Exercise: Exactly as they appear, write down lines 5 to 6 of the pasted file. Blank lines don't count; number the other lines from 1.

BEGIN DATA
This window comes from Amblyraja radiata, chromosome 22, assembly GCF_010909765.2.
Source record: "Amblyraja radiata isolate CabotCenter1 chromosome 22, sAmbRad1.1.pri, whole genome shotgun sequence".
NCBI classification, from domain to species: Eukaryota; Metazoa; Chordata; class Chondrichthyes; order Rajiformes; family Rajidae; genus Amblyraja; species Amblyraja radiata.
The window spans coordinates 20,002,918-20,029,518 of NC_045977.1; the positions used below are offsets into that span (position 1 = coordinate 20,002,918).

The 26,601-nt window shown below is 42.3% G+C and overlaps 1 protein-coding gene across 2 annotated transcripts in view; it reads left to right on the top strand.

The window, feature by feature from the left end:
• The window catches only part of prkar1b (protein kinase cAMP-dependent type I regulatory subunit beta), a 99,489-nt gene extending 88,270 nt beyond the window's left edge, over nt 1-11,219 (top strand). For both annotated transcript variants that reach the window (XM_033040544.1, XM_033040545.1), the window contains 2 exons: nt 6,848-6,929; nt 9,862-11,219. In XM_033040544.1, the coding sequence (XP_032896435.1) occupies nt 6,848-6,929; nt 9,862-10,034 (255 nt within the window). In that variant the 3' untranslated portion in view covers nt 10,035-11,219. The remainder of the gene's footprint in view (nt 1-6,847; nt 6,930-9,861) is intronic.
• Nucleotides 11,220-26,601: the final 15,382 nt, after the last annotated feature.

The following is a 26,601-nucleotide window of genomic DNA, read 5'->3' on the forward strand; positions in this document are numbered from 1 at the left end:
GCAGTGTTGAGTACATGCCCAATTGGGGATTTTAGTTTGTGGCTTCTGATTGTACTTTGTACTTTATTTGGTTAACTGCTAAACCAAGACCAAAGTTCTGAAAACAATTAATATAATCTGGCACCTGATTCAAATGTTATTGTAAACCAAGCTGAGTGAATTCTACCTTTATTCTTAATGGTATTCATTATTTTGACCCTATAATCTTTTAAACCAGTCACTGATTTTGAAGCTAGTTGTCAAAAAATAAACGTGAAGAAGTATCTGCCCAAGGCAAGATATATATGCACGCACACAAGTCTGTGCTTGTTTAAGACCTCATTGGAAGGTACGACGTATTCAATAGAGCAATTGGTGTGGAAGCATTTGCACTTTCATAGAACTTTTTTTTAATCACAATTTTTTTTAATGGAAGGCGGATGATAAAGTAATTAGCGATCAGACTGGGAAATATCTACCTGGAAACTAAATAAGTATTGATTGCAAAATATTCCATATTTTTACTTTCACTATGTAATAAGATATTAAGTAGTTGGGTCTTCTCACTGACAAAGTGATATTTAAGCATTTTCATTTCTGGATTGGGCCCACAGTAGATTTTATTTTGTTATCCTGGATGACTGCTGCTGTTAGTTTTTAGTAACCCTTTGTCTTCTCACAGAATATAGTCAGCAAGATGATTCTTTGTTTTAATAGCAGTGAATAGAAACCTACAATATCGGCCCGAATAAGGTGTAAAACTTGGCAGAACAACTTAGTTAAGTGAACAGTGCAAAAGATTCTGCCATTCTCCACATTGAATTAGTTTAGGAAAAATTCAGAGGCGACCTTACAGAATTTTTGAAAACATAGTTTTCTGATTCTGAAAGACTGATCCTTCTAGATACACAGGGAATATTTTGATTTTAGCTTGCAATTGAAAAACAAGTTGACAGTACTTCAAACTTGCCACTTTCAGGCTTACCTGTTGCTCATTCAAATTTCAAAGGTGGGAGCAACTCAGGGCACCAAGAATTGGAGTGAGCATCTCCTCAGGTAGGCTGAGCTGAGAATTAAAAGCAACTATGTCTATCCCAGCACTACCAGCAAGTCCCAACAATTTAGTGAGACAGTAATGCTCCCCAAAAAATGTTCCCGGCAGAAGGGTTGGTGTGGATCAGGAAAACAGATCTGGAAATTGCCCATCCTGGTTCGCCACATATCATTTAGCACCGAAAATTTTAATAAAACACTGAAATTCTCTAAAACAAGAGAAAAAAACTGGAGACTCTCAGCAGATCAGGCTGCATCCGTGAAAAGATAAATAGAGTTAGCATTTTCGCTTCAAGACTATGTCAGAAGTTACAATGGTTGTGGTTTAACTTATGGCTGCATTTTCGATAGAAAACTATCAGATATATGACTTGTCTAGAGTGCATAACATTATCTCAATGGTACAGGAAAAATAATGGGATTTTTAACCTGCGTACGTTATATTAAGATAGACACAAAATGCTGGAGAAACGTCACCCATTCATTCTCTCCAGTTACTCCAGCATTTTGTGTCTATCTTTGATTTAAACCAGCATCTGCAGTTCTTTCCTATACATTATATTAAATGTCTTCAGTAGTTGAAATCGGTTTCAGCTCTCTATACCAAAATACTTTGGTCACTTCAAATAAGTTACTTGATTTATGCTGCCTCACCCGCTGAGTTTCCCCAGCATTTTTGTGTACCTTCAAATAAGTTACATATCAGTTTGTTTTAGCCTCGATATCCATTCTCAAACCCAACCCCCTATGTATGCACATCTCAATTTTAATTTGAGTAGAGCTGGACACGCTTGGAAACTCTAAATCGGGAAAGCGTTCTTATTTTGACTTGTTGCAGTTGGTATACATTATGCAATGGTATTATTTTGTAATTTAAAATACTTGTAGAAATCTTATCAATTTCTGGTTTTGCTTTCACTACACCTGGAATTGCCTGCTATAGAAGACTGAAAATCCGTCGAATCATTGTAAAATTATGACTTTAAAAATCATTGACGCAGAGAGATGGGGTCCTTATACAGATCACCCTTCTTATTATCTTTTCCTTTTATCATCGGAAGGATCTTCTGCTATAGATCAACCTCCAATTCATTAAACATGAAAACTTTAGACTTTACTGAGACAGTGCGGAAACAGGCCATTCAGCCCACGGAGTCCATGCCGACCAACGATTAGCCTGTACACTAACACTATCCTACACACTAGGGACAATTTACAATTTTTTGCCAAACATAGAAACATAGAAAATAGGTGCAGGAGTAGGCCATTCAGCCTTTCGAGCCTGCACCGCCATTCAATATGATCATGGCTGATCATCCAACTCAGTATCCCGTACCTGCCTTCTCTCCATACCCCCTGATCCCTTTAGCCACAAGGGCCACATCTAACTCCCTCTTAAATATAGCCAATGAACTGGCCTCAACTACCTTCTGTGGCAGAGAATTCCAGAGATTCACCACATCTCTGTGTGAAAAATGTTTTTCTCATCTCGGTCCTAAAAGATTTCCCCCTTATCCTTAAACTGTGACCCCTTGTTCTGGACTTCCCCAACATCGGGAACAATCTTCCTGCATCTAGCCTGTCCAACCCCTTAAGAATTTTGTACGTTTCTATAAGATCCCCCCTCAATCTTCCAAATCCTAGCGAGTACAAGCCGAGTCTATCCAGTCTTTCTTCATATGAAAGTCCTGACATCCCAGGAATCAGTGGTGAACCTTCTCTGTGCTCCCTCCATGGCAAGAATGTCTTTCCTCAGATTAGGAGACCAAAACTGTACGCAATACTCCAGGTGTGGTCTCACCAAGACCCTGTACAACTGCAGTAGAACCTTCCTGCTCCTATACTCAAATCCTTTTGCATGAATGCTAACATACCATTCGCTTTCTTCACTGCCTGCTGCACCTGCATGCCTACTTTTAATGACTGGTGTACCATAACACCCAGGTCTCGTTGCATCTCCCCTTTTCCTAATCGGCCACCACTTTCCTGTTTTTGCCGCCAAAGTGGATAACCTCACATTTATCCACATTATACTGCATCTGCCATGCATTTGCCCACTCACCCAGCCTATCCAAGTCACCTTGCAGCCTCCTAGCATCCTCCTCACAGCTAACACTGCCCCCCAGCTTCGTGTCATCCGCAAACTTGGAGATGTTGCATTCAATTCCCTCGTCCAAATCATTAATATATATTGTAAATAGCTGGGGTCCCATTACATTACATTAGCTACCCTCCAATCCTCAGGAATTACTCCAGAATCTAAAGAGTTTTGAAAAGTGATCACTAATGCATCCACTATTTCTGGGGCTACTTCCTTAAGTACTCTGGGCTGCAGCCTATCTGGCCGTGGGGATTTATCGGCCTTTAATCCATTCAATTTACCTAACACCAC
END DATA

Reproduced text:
The 26,601-nt window shown below is 42.3% G+C and overlaps 1 protein-coding gene across 2 annotated transcripts in view; it reads left to right on the top strand.

The window, feature by feature from the left end: